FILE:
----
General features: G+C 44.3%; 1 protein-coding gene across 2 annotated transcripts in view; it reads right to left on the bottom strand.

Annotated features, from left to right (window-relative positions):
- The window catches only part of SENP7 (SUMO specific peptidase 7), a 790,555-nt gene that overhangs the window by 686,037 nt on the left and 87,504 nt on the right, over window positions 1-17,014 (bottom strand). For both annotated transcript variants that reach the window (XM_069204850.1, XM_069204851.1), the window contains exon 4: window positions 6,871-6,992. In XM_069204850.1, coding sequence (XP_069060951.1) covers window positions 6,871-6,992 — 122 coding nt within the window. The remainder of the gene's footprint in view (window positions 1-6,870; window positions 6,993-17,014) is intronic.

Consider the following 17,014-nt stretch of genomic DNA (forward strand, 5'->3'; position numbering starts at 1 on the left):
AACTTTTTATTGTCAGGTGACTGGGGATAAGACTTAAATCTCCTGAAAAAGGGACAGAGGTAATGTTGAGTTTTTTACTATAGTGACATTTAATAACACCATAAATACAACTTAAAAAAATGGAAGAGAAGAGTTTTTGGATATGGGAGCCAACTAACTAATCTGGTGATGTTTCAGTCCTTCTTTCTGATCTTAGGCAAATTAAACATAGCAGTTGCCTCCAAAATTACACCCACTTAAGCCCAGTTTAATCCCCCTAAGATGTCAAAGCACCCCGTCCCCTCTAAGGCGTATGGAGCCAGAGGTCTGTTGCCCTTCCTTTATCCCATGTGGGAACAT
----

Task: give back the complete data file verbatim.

General features: G+C 44.3%; 1 protein-coding gene across 2 annotated transcripts in view; it reads right to left on the bottom strand.

Annotated features, from left to right (window-relative positions):
- The window catches only part of SENP7 (SUMO specific peptidase 7), a 790,555-nt gene that overhangs the window by 686,037 nt on the left and 87,504 nt on the right, over window positions 1-17,014 (bottom strand). For both annotated transcript variants that reach the window (XM_069204850.1, XM_069204851.1), the window contains exon 4: window positions 6,871-6,992. In XM_069204850.1, coding sequence (XP_069060951.1) covers window positions 6,871-6,992 — 122 coding nt within the window. The remainder of the gene's footprint in view (window positions 1-6,870; window positions 6,993-17,014) is intronic.

Consider the following 17,014-nt stretch of genomic DNA (forward strand, 5'->3'; position numbering starts at 1 on the left):
AACTTTTTATTGTCAGGTGACTGGGGATAAGACTTAAATCTCCTGAAAAAGGGACAGAGGTAATGTTGAGTTTTTTACTATAGTGACATTTAATAACACCATAAATACAACTTAAAAAAATGGAAGAGAAGAGTTTTTGGATATGGGAGCCAACTAACTAATCTGGTGATGTTTCAGTCCTTCTTTCTGATCTTAGGCAAATTAAACATAGCAGTTGCCTCCAAAATTACACCCACTTAAGCCCAGTTTAATCCCCCTAAGATGTCAAAGCACCCCGTCCCCTCTAAGGCGTATGGAGCCAGAGGTCTGTTGCCCTTCCTTTATCCCATGTGGGAACAT